220 West 48th Street / NYC
(edited from Wikipedia)
Designed by architect Henry Beaumont Herts in 1912,
it was named for Longacre Square, the original name for Times Square.
- Longacre Square in 1904 -
The French neo-classical building was constructed by impresario Harry Frazee, better remembered as the owner of the Boston Red Sox who, needing money for his theatrical ventures, sold Babe Ruth's contract to the New York Yankees. A curse allegedly lingers on the theater as a result, and superstitious producers avoid it for fear they'll be backing a flop, as noted by William Goldman in his seminal book "The Season: A Candid Look at Broadway". Despite the rumor, a large number of performers who have appeared on stage here have taken home a Tony Award for their efforts.
The Longacre's first show was a production of the William Hurlbut-Frances Whitehouse comedy Are You a Crook?, which opened on May 1, 1913. With the exception of its use as a radio and television studio in the mid-1940s to early 1950s, the theatre has operated as a legitimate Broadway venue.
1917: The P.G. Wodehouse-Jerome Kern-Guy Bolton musical Leave It to Jane.
1927: *The Command to Love (*program listing below) with Basil Rathbone as the Marquis de Saint-Lac.
1935: Clifford Odets' Waiting for Lefty stars the playwright, Lee J. Cobb, and Elia Kazan.
1955: Julie Harris plays Joan of Arc in Jean Anouilh's The Lark, for which she wins her 2nd Tony Award.
1961: Zero Mostel wins a Tony for changing into a beast before the audience's eyes in Ionesco's The Rhinoceros.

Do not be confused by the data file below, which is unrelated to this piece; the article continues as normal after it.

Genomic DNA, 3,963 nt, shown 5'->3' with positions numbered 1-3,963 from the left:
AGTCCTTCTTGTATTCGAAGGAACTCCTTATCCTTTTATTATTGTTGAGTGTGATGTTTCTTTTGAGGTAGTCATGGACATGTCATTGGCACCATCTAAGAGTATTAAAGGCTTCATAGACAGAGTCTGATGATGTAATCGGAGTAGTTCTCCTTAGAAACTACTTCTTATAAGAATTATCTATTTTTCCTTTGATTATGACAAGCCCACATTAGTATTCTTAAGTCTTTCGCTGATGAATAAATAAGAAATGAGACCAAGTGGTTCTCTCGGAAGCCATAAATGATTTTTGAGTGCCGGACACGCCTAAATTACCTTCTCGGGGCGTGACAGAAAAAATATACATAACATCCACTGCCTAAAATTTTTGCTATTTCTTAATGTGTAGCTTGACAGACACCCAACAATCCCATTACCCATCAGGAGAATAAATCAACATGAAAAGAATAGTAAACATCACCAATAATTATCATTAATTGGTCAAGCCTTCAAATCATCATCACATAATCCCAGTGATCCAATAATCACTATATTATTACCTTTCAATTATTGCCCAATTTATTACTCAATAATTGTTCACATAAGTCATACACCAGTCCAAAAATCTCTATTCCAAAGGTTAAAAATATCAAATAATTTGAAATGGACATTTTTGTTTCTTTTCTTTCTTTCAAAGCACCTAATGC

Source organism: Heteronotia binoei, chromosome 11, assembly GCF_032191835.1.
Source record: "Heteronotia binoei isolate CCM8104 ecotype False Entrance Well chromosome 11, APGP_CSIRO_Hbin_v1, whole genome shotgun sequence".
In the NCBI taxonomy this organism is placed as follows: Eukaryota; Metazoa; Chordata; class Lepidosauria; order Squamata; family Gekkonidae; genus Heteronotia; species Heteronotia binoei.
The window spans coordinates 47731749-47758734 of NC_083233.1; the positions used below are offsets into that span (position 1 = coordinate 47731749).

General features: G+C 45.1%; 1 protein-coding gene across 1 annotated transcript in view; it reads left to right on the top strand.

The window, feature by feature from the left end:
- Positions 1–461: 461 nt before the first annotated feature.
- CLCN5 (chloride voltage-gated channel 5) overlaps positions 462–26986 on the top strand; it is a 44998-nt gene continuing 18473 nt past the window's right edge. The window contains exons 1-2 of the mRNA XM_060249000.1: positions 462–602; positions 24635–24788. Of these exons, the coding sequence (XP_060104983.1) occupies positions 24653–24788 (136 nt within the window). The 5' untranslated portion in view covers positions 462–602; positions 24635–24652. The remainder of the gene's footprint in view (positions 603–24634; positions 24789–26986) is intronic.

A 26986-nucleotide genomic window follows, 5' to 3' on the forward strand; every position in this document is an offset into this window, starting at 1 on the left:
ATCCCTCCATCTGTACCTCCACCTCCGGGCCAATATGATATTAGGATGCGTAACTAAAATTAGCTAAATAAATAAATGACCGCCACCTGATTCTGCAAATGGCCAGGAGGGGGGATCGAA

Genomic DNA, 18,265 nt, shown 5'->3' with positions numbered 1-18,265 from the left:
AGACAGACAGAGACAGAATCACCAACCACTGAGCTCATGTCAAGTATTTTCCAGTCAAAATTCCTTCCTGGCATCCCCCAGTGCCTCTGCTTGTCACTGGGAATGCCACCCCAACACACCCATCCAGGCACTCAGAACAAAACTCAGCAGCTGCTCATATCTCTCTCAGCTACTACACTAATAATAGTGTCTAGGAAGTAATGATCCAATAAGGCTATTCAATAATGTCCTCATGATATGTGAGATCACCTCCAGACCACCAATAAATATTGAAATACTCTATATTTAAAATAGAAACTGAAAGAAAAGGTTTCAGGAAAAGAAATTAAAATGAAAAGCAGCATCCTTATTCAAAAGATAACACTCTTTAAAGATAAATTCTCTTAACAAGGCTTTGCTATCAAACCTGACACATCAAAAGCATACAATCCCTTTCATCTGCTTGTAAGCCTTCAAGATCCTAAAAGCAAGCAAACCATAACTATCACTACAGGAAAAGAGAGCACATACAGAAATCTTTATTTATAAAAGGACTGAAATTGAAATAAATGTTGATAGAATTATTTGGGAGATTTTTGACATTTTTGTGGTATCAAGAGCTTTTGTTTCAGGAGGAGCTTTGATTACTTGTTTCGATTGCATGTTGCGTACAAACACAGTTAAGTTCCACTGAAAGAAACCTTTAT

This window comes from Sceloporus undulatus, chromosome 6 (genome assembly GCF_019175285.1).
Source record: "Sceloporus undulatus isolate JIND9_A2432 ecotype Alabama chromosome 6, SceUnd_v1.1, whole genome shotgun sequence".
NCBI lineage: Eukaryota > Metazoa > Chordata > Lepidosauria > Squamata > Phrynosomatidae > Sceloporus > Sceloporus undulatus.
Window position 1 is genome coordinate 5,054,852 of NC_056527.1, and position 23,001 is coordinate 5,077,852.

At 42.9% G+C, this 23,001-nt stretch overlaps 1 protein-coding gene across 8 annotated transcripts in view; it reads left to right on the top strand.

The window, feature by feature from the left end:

1966: Hal Holbrook's performance in his landmark one-man show, Mark Twain Tonight, earns him a Tony.
1975: The cast of Terrence McNally's riotous The Ritz includes Rita Moreno, who wins a Tony.
1976: Julie Harris earns her 5th Tony as Emily Dickinson in William Luce's The Belle of Amherst.
1977: David Rabe's The Basic Training of Pavlo Hummel wins Al Pacino a Tony.
1978: Ain't Misbehavin' runs for 1604 performances and wins three Tony Awards.
1980: John Rubinstein and Phyllis Frelich score Tonys in Mark Medoff's Children of a Lesser God.
1985: A revival of A Day in the Death of Joe Egg, earns Stockard Channing a Best Actress Tony.
1993: Singer Tony Bennett takes to the stage for a series of concerts.
1994: A revival of Medea wins Diana Rigg a Tony.
1997: Horton Foote's The Young Man From Atlanta wins the Pulitzer Prize for Drama.
2001: Two revivals - the highly dramatic Judgment at Nuremberg and the comedy A Thousand Clowns.
2002: Russell Simmons Def Poetry Jam features works by African-American writers.
2005: Bill Irwin and Kathleen Turner in a revival of Edward Albee's Who's Afraid of Virginia Woolf?.
2006: English comedian Harry Hill performed at the Longacre Theatre during part of his In Hooves tour.
2007: A revival of Eric Bogosian's Talk Radio, starring Liev Schreiber.
2008: A revival of Boeing Boeing starring Christine Baranski, Mark Rylance, and Bradley Whitford.
2009: Dance show Burn the Floor, playing a limited 12-week engagement, which was then extended.
2010: La Cage aux Folles was revived with Douglas Hodge as Albin and Kelsey Grammer as Georges.
2011: Chinglish, a play by playwright David Henry Hwang about an American business man in China.
2012: Magic/Bird, a play about NBA legends Larry Bird and Magic Johnson starting from their college days.
Programs available from this theatre:
Command to Love (1927)
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